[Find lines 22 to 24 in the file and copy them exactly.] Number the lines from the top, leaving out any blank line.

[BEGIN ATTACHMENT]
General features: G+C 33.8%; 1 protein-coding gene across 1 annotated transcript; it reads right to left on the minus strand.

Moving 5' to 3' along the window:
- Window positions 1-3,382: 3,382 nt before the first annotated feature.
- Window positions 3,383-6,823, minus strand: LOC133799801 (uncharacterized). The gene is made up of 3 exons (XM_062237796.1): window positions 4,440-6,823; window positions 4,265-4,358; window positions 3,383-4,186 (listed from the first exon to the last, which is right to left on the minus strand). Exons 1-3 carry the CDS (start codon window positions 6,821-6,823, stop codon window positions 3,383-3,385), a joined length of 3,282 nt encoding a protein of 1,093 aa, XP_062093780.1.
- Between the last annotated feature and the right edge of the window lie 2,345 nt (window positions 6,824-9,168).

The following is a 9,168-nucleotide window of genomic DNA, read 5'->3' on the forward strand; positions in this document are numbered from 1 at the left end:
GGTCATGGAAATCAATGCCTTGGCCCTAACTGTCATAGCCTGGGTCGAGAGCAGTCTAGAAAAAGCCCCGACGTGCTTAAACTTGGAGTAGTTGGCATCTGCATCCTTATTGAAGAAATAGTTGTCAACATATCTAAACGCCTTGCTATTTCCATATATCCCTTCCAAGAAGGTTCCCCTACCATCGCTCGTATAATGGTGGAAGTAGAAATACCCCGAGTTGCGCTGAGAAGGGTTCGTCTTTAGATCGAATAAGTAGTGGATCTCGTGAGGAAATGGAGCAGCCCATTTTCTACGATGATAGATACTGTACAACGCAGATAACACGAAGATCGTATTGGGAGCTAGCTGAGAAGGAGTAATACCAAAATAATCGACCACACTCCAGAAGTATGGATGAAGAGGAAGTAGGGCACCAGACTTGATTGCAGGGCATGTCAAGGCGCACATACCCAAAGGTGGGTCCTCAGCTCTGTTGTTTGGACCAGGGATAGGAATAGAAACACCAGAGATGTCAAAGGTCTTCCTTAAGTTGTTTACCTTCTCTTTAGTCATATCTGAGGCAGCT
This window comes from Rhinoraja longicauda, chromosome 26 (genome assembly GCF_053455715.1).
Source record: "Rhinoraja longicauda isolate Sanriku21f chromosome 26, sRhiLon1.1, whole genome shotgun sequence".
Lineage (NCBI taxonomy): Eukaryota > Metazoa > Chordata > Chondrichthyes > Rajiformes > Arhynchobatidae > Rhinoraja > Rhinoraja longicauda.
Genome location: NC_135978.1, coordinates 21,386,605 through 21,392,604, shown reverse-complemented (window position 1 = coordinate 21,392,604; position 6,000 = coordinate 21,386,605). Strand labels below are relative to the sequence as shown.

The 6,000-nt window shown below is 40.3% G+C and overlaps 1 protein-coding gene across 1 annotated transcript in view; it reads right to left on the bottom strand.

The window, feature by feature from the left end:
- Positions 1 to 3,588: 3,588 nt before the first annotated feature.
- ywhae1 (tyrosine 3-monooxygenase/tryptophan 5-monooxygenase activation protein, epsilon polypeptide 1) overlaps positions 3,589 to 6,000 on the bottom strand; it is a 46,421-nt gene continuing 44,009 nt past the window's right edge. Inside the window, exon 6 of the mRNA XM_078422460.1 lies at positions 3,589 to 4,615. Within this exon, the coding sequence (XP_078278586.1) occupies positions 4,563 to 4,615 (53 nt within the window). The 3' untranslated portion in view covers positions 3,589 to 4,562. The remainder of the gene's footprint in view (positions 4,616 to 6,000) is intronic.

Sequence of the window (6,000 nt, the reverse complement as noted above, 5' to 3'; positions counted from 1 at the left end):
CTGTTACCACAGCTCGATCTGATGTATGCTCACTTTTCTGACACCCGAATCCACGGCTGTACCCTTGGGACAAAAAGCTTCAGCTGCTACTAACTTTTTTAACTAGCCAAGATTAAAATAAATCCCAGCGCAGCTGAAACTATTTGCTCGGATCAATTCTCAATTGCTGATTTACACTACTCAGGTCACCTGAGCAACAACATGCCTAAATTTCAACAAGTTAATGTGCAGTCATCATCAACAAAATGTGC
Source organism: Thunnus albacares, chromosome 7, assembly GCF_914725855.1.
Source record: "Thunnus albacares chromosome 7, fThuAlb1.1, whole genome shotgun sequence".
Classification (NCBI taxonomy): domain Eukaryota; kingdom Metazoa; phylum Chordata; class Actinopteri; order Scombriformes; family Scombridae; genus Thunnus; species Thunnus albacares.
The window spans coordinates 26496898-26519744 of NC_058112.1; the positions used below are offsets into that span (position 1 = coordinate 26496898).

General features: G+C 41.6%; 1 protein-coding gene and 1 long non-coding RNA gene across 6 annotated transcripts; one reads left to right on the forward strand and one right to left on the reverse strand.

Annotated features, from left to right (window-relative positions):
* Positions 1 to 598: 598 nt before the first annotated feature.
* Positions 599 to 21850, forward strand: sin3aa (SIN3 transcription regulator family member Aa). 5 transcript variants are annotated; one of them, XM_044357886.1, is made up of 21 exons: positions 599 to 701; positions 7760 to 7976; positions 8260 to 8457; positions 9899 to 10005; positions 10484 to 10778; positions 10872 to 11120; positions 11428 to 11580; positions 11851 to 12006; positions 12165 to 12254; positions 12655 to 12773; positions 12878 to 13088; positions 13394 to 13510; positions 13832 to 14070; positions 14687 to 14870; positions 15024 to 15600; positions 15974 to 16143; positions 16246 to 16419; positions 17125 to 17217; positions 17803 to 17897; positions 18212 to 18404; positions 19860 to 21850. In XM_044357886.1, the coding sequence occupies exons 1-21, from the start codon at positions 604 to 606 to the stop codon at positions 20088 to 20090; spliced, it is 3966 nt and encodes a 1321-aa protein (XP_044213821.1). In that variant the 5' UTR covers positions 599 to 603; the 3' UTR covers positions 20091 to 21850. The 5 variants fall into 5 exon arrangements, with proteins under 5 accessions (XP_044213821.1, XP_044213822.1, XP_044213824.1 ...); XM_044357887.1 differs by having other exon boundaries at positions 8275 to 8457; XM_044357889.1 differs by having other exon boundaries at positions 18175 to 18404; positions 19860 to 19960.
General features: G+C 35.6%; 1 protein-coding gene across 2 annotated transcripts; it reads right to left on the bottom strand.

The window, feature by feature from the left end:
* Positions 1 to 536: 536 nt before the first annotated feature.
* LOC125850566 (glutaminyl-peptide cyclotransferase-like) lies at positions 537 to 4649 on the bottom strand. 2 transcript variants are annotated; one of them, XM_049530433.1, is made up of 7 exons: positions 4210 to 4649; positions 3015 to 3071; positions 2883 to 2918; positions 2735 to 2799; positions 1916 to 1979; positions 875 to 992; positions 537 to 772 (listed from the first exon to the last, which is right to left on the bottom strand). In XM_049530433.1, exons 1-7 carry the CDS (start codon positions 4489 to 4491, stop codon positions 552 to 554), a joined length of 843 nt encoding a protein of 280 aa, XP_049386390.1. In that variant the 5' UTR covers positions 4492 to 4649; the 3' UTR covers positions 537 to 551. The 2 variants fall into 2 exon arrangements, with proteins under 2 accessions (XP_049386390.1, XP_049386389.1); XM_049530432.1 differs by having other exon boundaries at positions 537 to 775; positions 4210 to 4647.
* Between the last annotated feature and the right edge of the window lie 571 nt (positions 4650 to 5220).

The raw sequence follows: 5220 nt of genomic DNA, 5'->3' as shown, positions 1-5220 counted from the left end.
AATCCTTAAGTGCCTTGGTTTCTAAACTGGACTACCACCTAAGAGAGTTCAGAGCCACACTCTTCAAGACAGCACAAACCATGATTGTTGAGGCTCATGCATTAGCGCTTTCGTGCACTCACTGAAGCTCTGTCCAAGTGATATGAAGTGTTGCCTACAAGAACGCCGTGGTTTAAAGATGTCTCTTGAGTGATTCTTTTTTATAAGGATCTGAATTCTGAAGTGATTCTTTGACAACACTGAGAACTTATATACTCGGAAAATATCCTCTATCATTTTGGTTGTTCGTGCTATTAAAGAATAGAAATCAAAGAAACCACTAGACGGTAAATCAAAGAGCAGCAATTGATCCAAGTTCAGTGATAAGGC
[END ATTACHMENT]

General features: G+C 41.6%; 1 protein-coding gene and 1 long non-coding RNA gene across 6 annotated transcripts; one reads left to right on the forward strand and one right to left on the reverse strand.

Annotated features, from left to right (window-relative positions):
* Positions 1 to 598: 598 nt before the first annotated feature.